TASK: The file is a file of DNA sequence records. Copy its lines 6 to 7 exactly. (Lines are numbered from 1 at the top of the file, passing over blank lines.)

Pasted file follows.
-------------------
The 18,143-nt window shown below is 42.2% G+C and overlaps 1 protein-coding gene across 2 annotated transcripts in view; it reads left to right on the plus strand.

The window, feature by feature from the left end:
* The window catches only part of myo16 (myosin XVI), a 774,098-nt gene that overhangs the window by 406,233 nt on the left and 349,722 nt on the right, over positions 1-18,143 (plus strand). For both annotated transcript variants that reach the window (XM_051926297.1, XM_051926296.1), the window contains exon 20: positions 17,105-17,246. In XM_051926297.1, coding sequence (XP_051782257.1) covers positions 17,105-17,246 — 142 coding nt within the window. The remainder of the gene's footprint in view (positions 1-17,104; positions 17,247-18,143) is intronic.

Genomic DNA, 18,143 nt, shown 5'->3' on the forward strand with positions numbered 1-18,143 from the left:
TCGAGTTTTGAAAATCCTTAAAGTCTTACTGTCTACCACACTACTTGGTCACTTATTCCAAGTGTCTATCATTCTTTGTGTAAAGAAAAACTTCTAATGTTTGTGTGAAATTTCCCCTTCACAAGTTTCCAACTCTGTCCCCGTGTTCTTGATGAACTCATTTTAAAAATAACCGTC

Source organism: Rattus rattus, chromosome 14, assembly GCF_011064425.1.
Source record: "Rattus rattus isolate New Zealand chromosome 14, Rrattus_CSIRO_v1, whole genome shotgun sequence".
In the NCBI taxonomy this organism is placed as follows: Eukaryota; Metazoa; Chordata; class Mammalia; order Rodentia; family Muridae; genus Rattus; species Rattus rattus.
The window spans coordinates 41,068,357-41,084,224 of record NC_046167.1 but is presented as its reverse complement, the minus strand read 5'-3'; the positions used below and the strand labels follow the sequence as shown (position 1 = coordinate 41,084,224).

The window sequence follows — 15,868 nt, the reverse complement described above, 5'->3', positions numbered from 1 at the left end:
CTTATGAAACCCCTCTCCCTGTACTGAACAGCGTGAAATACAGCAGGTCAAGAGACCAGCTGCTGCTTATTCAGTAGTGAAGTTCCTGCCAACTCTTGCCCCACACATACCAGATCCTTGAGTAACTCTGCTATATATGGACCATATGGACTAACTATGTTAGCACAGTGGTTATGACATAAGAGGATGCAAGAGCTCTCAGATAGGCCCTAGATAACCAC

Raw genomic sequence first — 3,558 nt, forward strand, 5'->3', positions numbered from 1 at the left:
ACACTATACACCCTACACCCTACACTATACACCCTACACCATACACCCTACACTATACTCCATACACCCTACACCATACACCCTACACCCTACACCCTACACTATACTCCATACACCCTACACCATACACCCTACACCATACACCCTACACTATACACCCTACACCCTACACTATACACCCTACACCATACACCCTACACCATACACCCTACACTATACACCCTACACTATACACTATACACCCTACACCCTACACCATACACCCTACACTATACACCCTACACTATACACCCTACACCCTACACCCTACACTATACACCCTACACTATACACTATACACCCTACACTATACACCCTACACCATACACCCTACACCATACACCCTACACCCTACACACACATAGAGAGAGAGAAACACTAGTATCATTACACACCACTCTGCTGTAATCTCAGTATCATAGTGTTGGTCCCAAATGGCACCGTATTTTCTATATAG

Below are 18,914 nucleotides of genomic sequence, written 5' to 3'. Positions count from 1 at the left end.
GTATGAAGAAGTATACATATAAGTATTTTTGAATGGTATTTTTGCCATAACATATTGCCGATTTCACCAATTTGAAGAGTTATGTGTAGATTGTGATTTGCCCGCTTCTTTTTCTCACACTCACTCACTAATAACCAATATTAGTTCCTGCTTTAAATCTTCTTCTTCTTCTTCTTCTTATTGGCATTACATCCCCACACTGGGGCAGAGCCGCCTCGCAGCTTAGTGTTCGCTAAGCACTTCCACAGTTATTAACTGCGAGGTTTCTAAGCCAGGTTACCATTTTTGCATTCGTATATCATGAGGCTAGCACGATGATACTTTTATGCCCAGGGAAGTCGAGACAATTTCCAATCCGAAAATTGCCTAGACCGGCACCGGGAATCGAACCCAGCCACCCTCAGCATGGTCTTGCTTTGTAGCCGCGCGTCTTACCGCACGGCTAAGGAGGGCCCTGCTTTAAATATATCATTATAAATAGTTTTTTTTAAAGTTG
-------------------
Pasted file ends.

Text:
Source organism: Rattus rattus, chromosome 14, assembly GCF_011064425.1.
Source record: "Rattus rattus isolate New Zealand chromosome 14, Rrattus_CSIRO_v1, whole genome shotgun sequence".